SS Sagaing

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Class overview
Builders: William Denny and Brothers
Operators: P Henderson & Company (via the British and Burmese Steam Navigation Co.)
History
Civil Ensign of the United Kingdom.svgUnited Kingdom
Name: SS Sagaing
Namesake: Sagaing
Port of registry: Glasgow
Route: Varied. Usually Liverpool or Glasgow to Rangoon
Yard number: 1167
Completed: 13 March 1925
Identification: Official number: 148845
Fate: Attacked and destroyed by aircraft from the Kidō Butai on 9 April 1942; hulk deliberately sunk on 24 August 1943
Status: Wreck
General characteristics
Type: Steamship
Tonnage: 7,994 gross register tons (GRT)
Length: 454.6 feet (138.56 m)
Beam: 61.2 feet (18.65 m)
Draft: 27.9 feet (8.50 m)
Depth: 34.6 feet (10.55 m)
Installed power:
Propulsion: Single shaft, single screw
Speed: 13.5 knots (25.0 km/h; 15.5 mph)
Capacity: 137
Crew: 120+

SS Sagaing was a twin-hatched passenger and cargo steamship that regularly plied a route connecting Liverpool, Glasgow and Rangoon in the first half of the 20th century. It was attacked and partially destroyed at Trincomalee Harbour by aircraft of the Imperial Japanese Navy in 1942, as part of the Easter Sunday Raid on Ceylon. The hulk was sunk a year later to act as a pier but was raised in 2018 after a 5-month operation by the Sri Lanka Navy, moved out of the harbour area, and resunk.

History[edit]

The Sagaing was built in the 1924–1925 period by William Denny and Brothers at their Leven shipyard (yard number 1167) in Dumbarton, Scotland, and completed on 13 March 1925.[1][2][3] It was made to an order placed by P Henderson & Company through the British and Burmese Steam Navigation Company which they managed, registered at Glasgow, and placed in service on their Shaw, Savill & Albion Line.[1] The Sagaing thus plied a route between Glasgow, Liverpool and Rangoon, although this could be subject to change; the Rangoon route took her through ports such as:[1][4][5][6]

Other routes included ports of call such as Halifax, Hampton Roads and Saint Lucia.[4][5]

On the night of 18 October 1939, the U-boat U-48 pursued the Sagaing and fired torpedoes at it during a patrol in the North Atlantic Ocean.[7][8][9][10][11] She had been part of Convoy Blue3 sailing from Port Said to Gibraltar with the SS Nevasa, then joined Convoy HG3 alongside SS Garbrattan, City of Guildford and Clan Macbean to Liverpool.[8][12][13] Passengers panicked and several got aboard a lifeboat and cast off, and were lost at sea.[7]

The Sagaing was placed under the Ministry of War Transport at some point before April 1942, and was slated by the owners to be placed under the operational control of the Burma Steamship Company and sail under the Burmese flag in order to avoid Board of Trade safety regulations.[5][14]

Attack at Trincomalee[edit]

The Sagaing undertook its last Rangoon-Glasgow run in 1941, reaching Glasgow on 19 December 1941 for repairs.[5] This lasted until 7 February 1942, and she sailed for Rangoon three days later on 10 February with a crew/passenger complement of 123.[3][5] On her departure from the United Kingdom, the crew received Top Secret orders from the Allied Chief of Staff, assigning to them a cargo of munitions.[5][14] The cargo consisted of disassembled Hawker Hurricanes, assorted ammunition, mines and about 2300 depth charges, mostly stored above decks; this was in addition to a regular cargo of 20,000 cases each of Allsopp beer and Johnnie Walker Red Label whiskey.[14] En route, the ship called at Cape Town on 12 March (sailing out on the 13th), Durban on 16 March (sailing on the 19th) and Colombo on 1 April (sailing on the 3rd); on their way to Ceylon, the crew had received multiple telegrams from the Admiralty that an attack by the Japanese was highly probable, given their naval presence in Southeast Asia following the fall of both Rangoon and Singapore.[5][14] The approach to Trincomalee on 3 and 4 April was thus performed close to shore to avoid any patrolling Japanese aircraft or ships from a fleet patrolling the Straits of Malacca; the approach was made in poor visibility caused by heavy fog.[14] The Sagaing reached Trincomalee early on the 4th, berthing at the munitions anchorage at Malay Cove and awaiting orders for the unloading of the war cargo.[14] On 5 April, she attempted to sail out but returned to Trincomalee the following day.[5]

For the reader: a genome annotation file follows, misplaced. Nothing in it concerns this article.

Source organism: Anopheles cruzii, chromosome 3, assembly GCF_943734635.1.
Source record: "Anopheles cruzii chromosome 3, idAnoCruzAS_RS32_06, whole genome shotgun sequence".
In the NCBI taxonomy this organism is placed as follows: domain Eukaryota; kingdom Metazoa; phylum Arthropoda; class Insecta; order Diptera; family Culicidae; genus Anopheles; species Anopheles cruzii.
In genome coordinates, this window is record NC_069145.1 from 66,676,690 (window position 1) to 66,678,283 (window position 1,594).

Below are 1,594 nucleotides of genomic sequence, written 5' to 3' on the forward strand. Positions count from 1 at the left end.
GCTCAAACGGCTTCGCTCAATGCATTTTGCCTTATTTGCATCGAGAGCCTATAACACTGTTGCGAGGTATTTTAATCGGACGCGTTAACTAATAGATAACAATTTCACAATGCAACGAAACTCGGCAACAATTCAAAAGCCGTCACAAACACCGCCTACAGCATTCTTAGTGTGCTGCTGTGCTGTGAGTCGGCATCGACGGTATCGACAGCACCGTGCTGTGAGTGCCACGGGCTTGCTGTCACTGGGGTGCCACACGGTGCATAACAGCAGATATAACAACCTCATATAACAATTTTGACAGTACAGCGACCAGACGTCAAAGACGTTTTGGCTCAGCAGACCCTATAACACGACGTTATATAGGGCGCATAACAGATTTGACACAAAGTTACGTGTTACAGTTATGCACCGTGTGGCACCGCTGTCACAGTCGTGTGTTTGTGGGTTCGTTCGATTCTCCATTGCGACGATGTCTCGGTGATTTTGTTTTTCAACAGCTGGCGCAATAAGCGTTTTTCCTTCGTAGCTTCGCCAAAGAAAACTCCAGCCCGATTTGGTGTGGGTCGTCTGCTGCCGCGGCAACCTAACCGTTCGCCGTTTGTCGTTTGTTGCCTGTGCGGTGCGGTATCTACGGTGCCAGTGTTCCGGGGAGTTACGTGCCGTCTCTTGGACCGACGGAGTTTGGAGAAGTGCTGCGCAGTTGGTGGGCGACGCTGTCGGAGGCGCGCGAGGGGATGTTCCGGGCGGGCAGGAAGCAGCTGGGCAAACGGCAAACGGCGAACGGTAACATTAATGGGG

A series of false alarms of a Japanese attack took place in the days that followed- the last such alarm was on the morning of 9 April.[14] An all-clear signal had been given, but a short while later Japanese aircraft appeared with no warning, bombing the harbour.[14] The Sagaing was struck both fore and aft in the first bombing run, incapacitating its captain.[14] A second volley took place, at the end of which the ship was listing to starboard and inclining forward into the water, its engine room flooded and its doors jammed shut from hull deformation.[14] A third volley blasted open the hatch doors to the holds below deck, exposing the volatile cargo of alcohol to shelling.[14] Soon, the ship was on fire below decks and the crew began neutralizing the depth charges for dumping overboard and preparing lifeboats for launch, while the fire spread through hatchways across the decks and towards the crew quarters.[14] The crew evacuated about fifteen minutes later, at which point the ship's plating was glowing red, and the ship appeared to briefly right itself before listing starboard even more heavily.[14] Compressed air from below decks vented violently, tearing the deck plates apart and forming a cloud of mud and rust over the ship; shortly afterwards, the ship exploded as the fires reached the munitions that had not been dumped overboard, and slowly drifted towards the shore of Malay Cove.[3][14] Most of the undamaged munitions and aircraft were rescued.[3][15] The aircraft carrying out the attack were later established to be part of the Imperial Japanese Navy's Kidō Butai.[16] The entire attack lasted less than half an hour.[14]